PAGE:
Archive for the ‘Vocabulary’ Category

In this article, I would like to discuss the vital difference between 没[mei2] and 不[bu4] when both of them are used to make a question sentence.

In Chinese language, apart from 吗 (ma), the other way to make a question sentence is to use the positive form of a word plus the negative form of the word. For instance, 你忙不忙?[ni3 mang2 bu4 mang2] (are you busy?) In this sentence the positive form is 忙 and the negative form is 不忙。 More examples can be: 你好不好?(ni3 hao3 bu4 hao3] (how are you?) 你看没看书?[ni3 kan4 mei2 kan4 shu1] (Have you read the book?/did you read the book?).

The difference between 不 and 没 is fundamentally semantic one. Both 不 and 没 can be used to negate an action ( or a verb, structurally speaking), but 不 is used to talk about you own intention, whereas 没 is used to negate a past fact.

EX:你吃没吃饭? Have you eaten (or not)?

EX:你吃不吃饭?Do you want to eat or not/Are you going to eat or not?

In most statements, 不 is usually used to describe the change of the state of something. However, 没 is usually to describe a negative fact.

EX:车不走了 (the car is not going anymore) in this sentence, it indicates the car was going/working but now it is not going/working anymore.

EX:车没走 (the car hasn’t gone) in this sentence, in indicates that the car is still here.

Enjoy it! Best wishes for a new year!

Thank you Delia

Michael and Jing



Today kicks off a new feature for us at MJChinese – a section of our site devoted to providing clarification on vocabulary use in Chinese, called “Nasty nuances!”

This feature will present bite-sized blog posts designed to demonstrate the different features, functions and subtle intricacies of words which translate similarly from Chinese -> English.

Our first stop is differentiating between 贷款 (dai4kuan3 – to get a loan) and 借债 (jie4zhai4 – to borrow money). 

First, a great quote relating to all things monetary:

“Borrow money from a pessimist – they don’t expect it back”—Janeane Garofalo

OK, now onto the serious stuff.  This time, our respective English translations “to get a loan” and “to borrow money”(fortunately) do contain some clues as to when each should be used. 

 “To get a loan” does sound rather official, and sure enough, we use 贷款 when we trudge to our local bank branch or credit institution for a loan.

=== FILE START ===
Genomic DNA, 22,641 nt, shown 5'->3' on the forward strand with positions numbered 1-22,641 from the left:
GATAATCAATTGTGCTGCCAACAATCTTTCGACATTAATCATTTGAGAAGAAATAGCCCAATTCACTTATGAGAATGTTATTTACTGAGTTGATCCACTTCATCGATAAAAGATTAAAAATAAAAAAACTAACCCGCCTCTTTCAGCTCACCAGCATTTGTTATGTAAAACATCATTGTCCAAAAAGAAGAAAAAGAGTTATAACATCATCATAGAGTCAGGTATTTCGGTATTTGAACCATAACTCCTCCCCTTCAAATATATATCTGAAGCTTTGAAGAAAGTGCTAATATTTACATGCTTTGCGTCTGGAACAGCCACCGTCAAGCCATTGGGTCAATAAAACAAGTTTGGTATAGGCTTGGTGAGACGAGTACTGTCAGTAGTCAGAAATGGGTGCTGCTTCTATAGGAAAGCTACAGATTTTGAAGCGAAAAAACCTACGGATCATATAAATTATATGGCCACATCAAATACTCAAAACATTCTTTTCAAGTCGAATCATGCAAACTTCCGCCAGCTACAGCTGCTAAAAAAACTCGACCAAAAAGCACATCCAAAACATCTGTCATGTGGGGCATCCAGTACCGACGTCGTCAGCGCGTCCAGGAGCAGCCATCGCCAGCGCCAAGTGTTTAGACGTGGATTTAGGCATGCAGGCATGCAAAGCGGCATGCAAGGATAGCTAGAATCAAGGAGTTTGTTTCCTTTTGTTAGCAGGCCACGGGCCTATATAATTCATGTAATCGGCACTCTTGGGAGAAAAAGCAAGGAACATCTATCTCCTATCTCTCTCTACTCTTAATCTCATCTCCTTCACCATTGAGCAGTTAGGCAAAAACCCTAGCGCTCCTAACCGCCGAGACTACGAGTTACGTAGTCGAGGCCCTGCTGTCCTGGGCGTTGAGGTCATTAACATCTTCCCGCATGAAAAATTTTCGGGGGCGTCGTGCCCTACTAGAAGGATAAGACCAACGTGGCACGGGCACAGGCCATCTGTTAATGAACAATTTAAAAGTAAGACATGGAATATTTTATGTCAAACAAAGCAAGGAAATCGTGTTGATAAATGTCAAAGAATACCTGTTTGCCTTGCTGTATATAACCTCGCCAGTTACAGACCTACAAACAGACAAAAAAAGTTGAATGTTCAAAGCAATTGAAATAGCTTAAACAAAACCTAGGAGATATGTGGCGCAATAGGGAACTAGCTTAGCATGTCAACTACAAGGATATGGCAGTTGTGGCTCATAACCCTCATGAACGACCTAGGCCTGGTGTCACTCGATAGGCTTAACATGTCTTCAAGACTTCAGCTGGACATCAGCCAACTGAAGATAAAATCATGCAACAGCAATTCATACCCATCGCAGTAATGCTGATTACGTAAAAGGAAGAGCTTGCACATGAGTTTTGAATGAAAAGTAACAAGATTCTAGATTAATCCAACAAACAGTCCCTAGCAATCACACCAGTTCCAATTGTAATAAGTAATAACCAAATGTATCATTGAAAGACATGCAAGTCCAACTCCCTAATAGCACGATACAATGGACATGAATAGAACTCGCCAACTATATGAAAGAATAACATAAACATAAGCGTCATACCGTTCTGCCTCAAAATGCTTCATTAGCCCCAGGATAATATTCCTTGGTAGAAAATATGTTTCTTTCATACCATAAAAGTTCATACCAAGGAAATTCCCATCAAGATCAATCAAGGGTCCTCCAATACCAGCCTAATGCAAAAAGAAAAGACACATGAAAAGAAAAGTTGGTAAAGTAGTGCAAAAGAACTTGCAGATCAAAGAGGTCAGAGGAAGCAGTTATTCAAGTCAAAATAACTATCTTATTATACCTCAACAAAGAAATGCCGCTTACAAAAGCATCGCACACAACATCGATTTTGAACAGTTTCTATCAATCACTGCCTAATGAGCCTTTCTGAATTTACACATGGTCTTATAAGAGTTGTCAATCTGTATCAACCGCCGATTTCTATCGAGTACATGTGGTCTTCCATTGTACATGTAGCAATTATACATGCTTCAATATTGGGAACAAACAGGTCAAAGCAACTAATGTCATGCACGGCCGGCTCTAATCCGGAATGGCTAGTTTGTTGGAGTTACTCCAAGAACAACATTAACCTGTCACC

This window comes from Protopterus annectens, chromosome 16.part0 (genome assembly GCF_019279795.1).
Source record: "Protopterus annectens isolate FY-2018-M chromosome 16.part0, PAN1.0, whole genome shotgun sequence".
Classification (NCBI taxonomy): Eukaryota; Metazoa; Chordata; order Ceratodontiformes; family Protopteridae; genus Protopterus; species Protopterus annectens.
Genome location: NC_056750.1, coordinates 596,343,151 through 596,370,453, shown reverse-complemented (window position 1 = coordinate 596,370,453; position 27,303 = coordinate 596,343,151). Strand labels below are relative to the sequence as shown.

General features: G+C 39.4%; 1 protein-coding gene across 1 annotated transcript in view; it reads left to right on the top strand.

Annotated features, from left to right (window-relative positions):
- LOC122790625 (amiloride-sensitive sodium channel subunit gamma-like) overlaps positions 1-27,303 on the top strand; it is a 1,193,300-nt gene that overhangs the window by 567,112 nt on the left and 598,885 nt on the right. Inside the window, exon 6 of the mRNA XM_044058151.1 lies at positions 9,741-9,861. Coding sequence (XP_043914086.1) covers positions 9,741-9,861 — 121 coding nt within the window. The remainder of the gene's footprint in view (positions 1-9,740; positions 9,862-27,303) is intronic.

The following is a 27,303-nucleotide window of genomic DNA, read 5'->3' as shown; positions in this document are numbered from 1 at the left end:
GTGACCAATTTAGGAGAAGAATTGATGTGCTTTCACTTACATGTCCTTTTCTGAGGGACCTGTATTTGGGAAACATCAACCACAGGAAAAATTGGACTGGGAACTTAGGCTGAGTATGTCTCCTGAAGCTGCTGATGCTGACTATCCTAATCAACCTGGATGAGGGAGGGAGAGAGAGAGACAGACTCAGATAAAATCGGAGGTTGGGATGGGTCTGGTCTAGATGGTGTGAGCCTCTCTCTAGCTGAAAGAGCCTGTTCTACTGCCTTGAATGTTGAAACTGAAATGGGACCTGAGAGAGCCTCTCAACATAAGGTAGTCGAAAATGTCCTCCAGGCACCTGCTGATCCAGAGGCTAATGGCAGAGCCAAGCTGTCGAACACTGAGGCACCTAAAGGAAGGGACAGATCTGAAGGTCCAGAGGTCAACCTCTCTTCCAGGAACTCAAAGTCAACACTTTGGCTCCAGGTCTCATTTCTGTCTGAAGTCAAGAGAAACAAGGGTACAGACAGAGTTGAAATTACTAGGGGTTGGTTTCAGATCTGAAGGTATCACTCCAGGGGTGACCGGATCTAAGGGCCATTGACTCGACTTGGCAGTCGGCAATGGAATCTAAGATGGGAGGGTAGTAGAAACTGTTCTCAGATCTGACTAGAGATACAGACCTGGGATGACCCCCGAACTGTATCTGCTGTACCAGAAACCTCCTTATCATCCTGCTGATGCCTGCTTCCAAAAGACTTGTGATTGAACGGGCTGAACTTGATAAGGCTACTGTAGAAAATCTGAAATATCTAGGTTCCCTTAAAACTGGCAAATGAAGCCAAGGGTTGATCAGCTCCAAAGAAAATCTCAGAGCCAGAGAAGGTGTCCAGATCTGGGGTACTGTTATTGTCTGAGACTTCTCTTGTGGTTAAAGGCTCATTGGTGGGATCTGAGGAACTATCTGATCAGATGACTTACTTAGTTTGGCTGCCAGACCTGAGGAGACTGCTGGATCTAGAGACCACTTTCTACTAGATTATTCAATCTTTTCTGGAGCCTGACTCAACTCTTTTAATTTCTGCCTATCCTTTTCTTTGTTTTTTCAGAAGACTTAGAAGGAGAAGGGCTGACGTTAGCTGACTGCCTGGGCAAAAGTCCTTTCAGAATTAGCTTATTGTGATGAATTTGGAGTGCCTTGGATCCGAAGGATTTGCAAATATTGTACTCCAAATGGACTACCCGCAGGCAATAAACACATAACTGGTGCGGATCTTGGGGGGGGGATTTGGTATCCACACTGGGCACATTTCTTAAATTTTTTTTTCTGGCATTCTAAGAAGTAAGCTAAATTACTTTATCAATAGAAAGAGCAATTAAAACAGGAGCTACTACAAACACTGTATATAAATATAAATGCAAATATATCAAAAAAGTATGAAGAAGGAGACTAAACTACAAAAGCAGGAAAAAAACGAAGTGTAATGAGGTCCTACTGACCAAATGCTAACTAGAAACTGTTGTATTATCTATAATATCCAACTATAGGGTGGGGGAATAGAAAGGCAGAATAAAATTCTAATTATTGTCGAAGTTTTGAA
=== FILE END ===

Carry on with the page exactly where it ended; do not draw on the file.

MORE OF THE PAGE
我同学要向银行贷款. (My classmate had to ask the bank for a loan)

In English, “to borrow money” can be used in both informal and formal contexts.  You can borrow money from a friend, a bank or a loanshark.  In Chinese, 借债 is usually employed in an informal sense, when you borrow money from a friend or close acquaintance.  On a more interesting note, 借债 can also be used for a loan from seedy underword figures, such as loansharks!

For instance, 明天早上我会向他借债 (Tomorrow, I will borrow some money from him)

It’s important to note that when constructing sentences when you are approaching somebody to request something, 向 (xiang4) is used.  This is a preposition which means “toward”.  If we deconstruct the use of 向 in the above sentence by interpreting the example sentence literally, we get:

Tomorrow morning I will toward him to borrow money.

This does make some sense! After all we need to approach the creditor(whether they be friend, financial institution or a more unscrupulous individual) in order to obtain a loan, so think of 向 in that sense, thereby making our literal translation somewhat more refined:

Tomorrow morning I will approach him to borrow money.

As such, remember that the preposition must follow the basic Chinese grammar structure, whereby 向 comes before the “target” of the request, which is then followed by the verb.

Happy studying!

Michael and Jing 

Today I wrote (in Chinese) a small piece on different customs in different cultures.  It may contain some minor errors, but I’ll post it anyway:

我找了中国女朋友以后,我发现不同国家的人有不同习惯。我觉得中国的风俗跟澳大利亚的风俗很不一样。比如说,不但中国人正常用筷子吃饭, 而且他们不用自己的盘子。在澳大利亚,好多人用刀叉吃饭, 常常有自己的盘子。对澳大利亚人来说,用筷子吃饭好像特别难。现在我有中国人的习惯和西方人的习惯。因为我有点不习惯用筷子,婧有时候会笑我。我跟婧常聊天不同的风俗。

Now, for my mind, this small article’s effectiveness is let down by a crippling problem: a limited vocabulary.  In English, I can talk endlessly about the differences between Chinese and Western manners. 

Here, however, I can only string together a few sentences about the use of chopsticks vs the knife and fork.  It absolutely kills me that I can’t fully express myself in my second language

I know this is the same for many second-language learners.  It seems that no matter how many expressions we learn per week, a new word (whether it will be slang or not) crops up.  Or, more annoyingly, we can’t find the right word in our second language, but could easily use its equivalent in our mother tongue. 

Rather than mope for too long about it, I’ve come up with a small action plan for the next semester of Chinese language study. 

On top of my in-class 生词 (new words), I’ll be adding a further 10 words to my vocabulary per night.   That will give me an extra 840 words by the end of the semester, and hopefully enough to discuss more interesting cultural differences between China and Australia.

Wish me luck!